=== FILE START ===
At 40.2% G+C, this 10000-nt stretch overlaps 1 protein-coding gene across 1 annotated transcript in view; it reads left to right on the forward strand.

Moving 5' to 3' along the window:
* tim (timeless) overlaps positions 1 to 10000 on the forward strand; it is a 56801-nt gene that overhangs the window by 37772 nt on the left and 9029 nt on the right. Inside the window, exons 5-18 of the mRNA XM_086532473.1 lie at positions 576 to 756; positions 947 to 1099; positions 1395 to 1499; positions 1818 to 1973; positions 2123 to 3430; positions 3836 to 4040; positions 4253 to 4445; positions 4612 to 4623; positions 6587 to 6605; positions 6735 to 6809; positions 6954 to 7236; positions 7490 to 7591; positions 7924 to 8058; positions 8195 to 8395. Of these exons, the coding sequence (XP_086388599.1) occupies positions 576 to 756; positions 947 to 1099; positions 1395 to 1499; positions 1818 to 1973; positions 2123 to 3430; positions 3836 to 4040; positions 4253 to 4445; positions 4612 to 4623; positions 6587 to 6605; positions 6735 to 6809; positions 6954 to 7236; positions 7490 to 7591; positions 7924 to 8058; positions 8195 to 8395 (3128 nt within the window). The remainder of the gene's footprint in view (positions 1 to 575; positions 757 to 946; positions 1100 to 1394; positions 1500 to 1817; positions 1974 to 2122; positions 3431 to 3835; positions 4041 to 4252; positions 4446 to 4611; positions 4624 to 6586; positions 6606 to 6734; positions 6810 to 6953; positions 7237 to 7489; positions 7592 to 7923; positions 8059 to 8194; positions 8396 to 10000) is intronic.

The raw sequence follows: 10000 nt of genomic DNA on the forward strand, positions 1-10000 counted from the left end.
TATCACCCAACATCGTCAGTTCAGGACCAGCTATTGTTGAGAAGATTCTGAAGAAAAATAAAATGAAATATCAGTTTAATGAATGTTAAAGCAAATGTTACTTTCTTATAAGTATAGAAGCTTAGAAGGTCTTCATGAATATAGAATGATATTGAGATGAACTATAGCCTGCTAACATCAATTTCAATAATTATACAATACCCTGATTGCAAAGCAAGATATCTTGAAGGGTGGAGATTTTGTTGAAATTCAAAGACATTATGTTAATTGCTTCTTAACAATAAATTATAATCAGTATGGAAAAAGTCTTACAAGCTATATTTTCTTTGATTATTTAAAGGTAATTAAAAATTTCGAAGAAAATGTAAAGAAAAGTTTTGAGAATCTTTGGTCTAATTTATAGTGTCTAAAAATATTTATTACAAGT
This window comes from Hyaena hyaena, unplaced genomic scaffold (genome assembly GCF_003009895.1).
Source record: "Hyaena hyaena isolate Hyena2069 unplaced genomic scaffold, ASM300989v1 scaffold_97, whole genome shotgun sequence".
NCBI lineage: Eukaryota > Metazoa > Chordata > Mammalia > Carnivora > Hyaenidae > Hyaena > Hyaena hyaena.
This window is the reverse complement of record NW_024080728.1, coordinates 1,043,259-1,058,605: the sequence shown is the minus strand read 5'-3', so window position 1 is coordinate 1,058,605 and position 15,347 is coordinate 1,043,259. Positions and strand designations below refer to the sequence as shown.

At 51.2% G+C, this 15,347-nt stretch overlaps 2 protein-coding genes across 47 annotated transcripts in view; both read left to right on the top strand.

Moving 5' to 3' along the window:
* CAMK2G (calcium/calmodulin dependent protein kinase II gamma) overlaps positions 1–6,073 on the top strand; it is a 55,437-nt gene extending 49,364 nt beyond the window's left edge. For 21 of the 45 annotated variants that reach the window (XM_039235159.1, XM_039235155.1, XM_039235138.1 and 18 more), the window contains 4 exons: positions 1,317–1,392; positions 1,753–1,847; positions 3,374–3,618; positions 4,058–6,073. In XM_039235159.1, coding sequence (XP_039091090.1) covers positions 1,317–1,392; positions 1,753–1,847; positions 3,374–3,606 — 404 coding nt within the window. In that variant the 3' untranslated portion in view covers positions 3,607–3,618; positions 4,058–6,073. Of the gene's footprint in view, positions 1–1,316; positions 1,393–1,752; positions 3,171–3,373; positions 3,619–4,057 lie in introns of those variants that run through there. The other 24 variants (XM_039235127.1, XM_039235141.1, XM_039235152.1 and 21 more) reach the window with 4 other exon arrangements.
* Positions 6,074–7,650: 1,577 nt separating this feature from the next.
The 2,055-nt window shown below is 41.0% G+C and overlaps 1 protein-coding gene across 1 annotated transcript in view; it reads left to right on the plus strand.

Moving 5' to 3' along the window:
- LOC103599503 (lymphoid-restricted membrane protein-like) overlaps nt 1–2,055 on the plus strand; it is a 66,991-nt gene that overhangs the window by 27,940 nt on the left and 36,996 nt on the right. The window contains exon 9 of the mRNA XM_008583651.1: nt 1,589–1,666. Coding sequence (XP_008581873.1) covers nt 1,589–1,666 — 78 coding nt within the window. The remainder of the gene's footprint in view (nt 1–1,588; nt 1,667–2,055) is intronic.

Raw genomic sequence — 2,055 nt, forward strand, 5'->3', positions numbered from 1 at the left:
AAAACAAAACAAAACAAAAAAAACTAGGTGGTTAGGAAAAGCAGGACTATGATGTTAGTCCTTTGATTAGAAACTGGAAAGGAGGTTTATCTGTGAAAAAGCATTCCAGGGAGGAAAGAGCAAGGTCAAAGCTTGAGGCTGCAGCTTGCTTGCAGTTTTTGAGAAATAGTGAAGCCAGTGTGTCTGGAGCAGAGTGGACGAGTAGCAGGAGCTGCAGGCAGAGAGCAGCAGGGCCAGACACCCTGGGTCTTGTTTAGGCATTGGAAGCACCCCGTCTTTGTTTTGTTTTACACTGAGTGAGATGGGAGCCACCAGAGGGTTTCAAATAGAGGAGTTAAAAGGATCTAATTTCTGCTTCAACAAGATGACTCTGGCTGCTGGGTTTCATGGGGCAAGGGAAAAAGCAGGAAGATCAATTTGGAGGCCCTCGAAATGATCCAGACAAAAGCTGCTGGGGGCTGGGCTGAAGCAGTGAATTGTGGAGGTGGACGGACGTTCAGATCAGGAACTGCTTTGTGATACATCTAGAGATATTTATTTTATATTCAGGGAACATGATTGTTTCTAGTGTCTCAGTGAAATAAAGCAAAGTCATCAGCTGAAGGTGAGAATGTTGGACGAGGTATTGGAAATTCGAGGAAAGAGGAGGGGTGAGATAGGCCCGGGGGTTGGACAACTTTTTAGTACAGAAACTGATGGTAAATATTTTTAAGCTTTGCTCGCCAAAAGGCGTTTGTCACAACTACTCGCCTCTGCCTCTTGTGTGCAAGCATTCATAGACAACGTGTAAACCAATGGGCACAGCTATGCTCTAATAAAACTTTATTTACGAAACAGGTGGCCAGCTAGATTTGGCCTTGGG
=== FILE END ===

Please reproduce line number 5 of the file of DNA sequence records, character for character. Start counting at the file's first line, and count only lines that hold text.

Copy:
TATCACCCAACATCGTCAGTTCAGGACCAGCTATTGTTGAGAAGATTCTGAAGAAAAATAAAATGAAATATCAGTTTAATGAATGTTAAAGCAAATGTTACTTTCTTATAAGTATAGAAGCTTAGAAGGTCTTCATGAATATAGAATGATATTGAGATGAACTATAGCCTGCTAACATCAATTTCAATAATTATACAATACCCTGATTGCAAAGCAAGATATCTTGAAGGGTGGAGATTTTGTTGAAATTCAAAGACATTATGTTAATTGCTTCTTAACAATAAATTATAATCAGTATGGAAAAAGTCTTACAAGCTATATTTTCTTTGATTATTTAAAGGTAATTAAAAATTTCGAAGAAAATGTAAAGAAAAGTTTTGAGAATCTTTGGTCTAATTTATAGTGTCTAAAAATATTTATTACAAGT